For months now, the antiwar movement has defined itself in opposition to George W. Bush, to his bulldozer style, his hellbent drive toward war with Iraq, his barely disguised contempt for dissent -- domestic and foreign -- and his preference for "shock and awe" over treaties. The movement may have been hazy about what it wanted, but it was crystal clear about what it didn't want: war with Saddam Hussein. At this juncture, with war launched, the antiwar movement faces both a tactical dilemma and a programmatic one. Up to now, organizers have aimed to prevent the outbreak of war. So how do they keep the troops energized despite their evident defeat? And what should their new goals be?
But first a look at the protesters' successes to date. For all its ragged edges, the movement against war in Iraq mushroomed into a global force unprecedented in speed and scale. After a slow start, even the myopic mainstream press eventually latched on to the immensity of the movement afoot around the world. Never in the history of the world had so many marched in common cause.
It all began with a handful of the usual suspects last fall, but in just a few months millions of people were protesting in demonstrations worldwide. Scores of city councils, including Los Angeles', passed resolutions opposing a war. E-mail petitions circulated, newspaper ads were placed, churches and unions passed resolutions. Capitol Hill was besieged by protest faxes. It quickly added up to more than isolated protests: A genuine movement was born, with all the brio and confusion, the ingenuity and cant, the multiple tactics and squabbling styles and the heated political conflicts that movements embody.
Now comes the fork in the road. The militants are already arguing (with conviction and some logic) that conventional tactics have failed and have concluded (with equal conviction but less logic) that it's time for an upturn in civil disobedience. United for Peace and Justice, the coalition that cosponsored the huge demonstrations in New York and elsewhere Feb. 15, has now endorsed civil disobedience in Washington. By Friday, some 1,400 demonstrators had been arrested in San Francisco sit-downs. We can expect more traffic blocking and the like. On the edges of protest, unsupported by the coalition, there will probably be window smashing and other violence. Producers will round up the usual photogenic clashes between police and protesters for the evening news.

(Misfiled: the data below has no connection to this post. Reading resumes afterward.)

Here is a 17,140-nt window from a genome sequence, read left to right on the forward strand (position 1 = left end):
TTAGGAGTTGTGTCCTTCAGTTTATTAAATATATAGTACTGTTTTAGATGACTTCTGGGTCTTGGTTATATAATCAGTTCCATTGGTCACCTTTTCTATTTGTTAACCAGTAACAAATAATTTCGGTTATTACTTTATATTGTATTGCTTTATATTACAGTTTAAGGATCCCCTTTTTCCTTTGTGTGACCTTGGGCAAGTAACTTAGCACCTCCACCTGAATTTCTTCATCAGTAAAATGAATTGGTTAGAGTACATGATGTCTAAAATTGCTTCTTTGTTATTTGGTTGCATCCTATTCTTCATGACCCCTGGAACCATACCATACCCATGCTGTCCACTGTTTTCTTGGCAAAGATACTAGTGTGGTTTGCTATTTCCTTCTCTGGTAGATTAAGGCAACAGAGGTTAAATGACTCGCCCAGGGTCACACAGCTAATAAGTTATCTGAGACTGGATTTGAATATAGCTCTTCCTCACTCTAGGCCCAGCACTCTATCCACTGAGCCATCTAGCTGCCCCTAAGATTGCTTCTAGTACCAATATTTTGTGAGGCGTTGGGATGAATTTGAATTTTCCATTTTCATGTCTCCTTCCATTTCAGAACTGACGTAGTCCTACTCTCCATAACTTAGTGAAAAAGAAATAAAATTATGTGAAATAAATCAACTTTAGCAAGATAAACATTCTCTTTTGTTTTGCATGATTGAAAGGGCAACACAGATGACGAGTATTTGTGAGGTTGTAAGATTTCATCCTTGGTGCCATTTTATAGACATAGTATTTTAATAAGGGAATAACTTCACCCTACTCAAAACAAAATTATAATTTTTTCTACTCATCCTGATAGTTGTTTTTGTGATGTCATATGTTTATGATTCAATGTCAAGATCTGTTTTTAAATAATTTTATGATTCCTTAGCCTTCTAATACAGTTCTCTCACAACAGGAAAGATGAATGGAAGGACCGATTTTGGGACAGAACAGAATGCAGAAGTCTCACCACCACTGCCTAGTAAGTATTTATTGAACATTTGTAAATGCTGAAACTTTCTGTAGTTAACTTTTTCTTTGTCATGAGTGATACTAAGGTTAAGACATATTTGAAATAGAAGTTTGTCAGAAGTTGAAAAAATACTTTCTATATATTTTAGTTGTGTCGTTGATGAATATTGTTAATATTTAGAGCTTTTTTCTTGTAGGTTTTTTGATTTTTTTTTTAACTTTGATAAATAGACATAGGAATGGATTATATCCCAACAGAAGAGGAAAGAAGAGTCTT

Expressive politics of this sort reflect understandable anger and desperation, but they are unlikely to affect the course of events -- except possibly to help turn a majority of the population against the antiwar movement, as happened during the later phases of the Vietnam War. A rise in militancy at a time when the majority of Americans are rallying around the president (as majorities generally do when wars start) would amount to a politics of futility -- a cathartic performance piece with precious little chance of winning new supporters and a vastly greater chance of annoying, even enraging, the majority.
Instead of focusing strictly on tactics, the movement needs to begin thinking not simply about what it will protest but also about what it will affirm. Some will think it sufficient to march behind the slogan, "U.S. out of Iraq." But now that war is launched -- however wrongheadedly, however unnecessarily, however infuriatingly -- a simple "no" is not enough.
The antiwar movement hoped to avert harm to the Iraqis, and its commitment to the Iraqis shouldn't end now that Bush has gone to war. A judicious U.S. postwar policy will be a necessary (though hardly sufficient) condition for a reasonably democratic Iraq. Left to its own devices, the Bush White House is unlikely to rise to the occasion. But what will the movement say when, as seems likely, victorious American troops are greeted as liberators by many Iraqis? Will protesters turn their backs on the whole unholy mess? Or turn their efforts toward ensuring that something decent -- or at least less indecent -- follows from the war?